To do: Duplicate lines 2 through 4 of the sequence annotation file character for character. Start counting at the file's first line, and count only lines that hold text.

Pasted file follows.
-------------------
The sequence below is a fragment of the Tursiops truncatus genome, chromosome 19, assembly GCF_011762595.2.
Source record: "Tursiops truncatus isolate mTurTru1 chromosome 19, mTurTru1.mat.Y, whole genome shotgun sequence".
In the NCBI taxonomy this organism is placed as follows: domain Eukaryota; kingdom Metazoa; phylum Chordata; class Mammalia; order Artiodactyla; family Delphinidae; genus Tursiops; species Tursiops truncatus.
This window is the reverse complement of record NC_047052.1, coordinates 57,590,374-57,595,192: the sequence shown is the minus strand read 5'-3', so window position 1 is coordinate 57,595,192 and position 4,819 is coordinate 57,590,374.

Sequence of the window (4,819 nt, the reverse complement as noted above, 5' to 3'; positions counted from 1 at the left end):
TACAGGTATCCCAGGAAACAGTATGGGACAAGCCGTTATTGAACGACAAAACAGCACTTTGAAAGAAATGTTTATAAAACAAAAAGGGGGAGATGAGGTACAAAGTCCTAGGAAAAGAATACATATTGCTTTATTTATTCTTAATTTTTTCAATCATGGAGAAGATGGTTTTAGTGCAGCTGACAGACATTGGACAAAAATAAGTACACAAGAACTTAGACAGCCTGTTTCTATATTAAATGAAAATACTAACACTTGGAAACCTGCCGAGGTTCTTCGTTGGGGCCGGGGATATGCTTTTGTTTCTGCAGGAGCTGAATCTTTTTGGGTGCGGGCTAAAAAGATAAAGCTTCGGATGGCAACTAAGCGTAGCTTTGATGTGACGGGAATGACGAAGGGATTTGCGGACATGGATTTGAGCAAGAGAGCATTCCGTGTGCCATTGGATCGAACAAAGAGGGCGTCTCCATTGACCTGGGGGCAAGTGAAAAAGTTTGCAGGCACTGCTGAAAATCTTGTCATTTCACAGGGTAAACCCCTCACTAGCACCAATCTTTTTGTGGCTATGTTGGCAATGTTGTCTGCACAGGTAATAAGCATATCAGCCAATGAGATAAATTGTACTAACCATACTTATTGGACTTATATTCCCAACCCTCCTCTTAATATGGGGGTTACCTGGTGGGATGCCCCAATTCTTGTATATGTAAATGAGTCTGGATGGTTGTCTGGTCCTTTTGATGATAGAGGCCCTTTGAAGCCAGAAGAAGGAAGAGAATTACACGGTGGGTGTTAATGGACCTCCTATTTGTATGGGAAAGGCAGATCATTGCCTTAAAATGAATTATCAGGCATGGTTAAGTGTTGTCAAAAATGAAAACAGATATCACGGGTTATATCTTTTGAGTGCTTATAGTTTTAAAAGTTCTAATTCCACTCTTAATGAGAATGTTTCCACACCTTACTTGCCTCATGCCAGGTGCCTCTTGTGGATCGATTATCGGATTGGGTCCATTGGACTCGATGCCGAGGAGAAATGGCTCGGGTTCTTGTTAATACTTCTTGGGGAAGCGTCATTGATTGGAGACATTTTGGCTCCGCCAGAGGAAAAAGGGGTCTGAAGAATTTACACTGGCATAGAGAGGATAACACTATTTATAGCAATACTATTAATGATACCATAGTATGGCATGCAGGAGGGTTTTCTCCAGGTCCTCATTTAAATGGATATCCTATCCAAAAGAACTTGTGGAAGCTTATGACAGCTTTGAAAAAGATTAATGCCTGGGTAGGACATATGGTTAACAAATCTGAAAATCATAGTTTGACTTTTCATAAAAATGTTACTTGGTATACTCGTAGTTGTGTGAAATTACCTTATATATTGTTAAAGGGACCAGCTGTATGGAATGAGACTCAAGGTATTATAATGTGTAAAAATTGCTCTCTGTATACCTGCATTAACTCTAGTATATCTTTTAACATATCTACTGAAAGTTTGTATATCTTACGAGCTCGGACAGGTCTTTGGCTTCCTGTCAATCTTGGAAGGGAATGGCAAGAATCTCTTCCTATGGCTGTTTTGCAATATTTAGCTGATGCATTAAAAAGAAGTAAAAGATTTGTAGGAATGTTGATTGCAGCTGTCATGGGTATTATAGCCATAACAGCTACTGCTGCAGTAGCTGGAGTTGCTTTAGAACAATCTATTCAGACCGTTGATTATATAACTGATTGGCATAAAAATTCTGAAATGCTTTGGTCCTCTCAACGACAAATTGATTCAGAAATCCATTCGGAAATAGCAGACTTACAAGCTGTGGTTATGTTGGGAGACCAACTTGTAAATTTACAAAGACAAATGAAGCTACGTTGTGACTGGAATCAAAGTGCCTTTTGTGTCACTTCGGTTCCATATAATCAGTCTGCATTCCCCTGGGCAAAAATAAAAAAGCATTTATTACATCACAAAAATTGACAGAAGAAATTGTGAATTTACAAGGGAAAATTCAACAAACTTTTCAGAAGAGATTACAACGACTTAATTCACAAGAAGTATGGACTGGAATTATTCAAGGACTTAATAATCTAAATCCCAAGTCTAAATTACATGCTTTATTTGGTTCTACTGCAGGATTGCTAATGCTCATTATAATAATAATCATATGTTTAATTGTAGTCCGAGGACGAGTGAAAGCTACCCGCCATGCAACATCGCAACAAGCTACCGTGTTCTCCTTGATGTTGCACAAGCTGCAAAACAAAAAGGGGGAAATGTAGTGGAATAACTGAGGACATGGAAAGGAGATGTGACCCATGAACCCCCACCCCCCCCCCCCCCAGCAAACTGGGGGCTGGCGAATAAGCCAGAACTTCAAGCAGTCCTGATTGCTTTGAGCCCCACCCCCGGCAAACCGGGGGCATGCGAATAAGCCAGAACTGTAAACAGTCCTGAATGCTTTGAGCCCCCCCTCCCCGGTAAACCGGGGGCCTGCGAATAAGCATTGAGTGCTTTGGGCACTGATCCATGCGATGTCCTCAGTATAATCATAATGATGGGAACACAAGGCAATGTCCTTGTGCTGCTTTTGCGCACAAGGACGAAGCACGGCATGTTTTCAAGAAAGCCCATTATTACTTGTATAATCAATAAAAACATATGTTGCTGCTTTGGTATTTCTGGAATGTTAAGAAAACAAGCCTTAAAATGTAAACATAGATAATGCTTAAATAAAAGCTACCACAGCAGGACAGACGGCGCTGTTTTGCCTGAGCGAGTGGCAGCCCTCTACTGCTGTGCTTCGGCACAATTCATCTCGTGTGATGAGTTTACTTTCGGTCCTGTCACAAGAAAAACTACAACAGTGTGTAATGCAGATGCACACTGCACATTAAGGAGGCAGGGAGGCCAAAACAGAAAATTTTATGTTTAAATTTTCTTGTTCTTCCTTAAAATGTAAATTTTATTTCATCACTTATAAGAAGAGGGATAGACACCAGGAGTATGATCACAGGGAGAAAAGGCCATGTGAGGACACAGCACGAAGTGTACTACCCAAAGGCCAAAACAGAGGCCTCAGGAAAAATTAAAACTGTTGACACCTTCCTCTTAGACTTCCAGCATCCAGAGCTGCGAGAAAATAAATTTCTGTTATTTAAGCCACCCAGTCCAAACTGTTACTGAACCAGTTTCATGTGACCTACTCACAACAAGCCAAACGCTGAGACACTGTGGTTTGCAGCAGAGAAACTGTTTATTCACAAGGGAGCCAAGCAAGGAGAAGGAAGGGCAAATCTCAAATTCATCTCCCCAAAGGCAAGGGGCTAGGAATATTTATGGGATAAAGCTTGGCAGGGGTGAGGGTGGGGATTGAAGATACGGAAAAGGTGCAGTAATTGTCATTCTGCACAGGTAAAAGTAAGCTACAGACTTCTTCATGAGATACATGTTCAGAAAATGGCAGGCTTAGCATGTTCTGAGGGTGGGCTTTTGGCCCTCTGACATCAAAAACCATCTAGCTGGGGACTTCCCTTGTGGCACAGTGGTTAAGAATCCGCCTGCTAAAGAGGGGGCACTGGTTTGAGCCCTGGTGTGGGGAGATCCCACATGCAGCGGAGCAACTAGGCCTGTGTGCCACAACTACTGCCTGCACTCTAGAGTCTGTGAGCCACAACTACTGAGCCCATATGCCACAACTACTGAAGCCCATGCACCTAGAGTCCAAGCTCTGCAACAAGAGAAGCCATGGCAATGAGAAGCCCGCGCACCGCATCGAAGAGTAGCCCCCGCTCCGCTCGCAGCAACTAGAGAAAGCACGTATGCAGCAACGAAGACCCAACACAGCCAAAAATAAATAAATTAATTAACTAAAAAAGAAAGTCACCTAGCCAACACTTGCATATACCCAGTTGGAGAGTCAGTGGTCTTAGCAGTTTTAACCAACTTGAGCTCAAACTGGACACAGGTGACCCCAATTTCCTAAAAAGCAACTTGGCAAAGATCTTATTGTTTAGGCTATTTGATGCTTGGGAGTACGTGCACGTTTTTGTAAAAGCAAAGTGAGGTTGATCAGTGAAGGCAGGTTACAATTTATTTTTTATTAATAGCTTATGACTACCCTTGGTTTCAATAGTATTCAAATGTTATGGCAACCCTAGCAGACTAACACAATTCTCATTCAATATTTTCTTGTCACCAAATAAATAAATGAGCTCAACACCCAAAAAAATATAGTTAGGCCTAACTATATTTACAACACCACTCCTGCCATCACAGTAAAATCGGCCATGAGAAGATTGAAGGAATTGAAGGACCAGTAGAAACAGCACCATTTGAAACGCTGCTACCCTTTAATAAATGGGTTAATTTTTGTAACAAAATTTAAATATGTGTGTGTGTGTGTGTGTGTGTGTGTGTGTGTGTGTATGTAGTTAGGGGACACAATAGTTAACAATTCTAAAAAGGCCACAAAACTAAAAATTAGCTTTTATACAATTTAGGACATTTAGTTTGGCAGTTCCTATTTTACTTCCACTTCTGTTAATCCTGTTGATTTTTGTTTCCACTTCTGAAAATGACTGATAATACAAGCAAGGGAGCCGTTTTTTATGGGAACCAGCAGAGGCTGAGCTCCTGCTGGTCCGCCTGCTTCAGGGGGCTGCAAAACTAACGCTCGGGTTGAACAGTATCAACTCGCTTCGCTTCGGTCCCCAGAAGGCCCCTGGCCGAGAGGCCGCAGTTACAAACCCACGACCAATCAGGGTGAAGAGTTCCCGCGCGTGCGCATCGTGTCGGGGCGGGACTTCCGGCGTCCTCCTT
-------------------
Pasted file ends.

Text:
Source record: "Tursiops truncatus isolate mTurTru1 chromosome 19, mTurTru1.mat.Y, whole genome shotgun sequence".
In the NCBI taxonomy this organism is placed as follows: domain Eukaryota; kingdom Metazoa; phylum Chordata; class Mammalia; order Artiodactyla; family Delphinidae; genus Tursiops; species Tursiops truncatus.
This window is the reverse complement of record NC_047052.1, coordinates 57,590,374-57,595,192: the sequence shown is the minus strand read 5'-3', so window position 1 is coordinate 57,595,192 and position 4,819 is coordinate 57,590,374.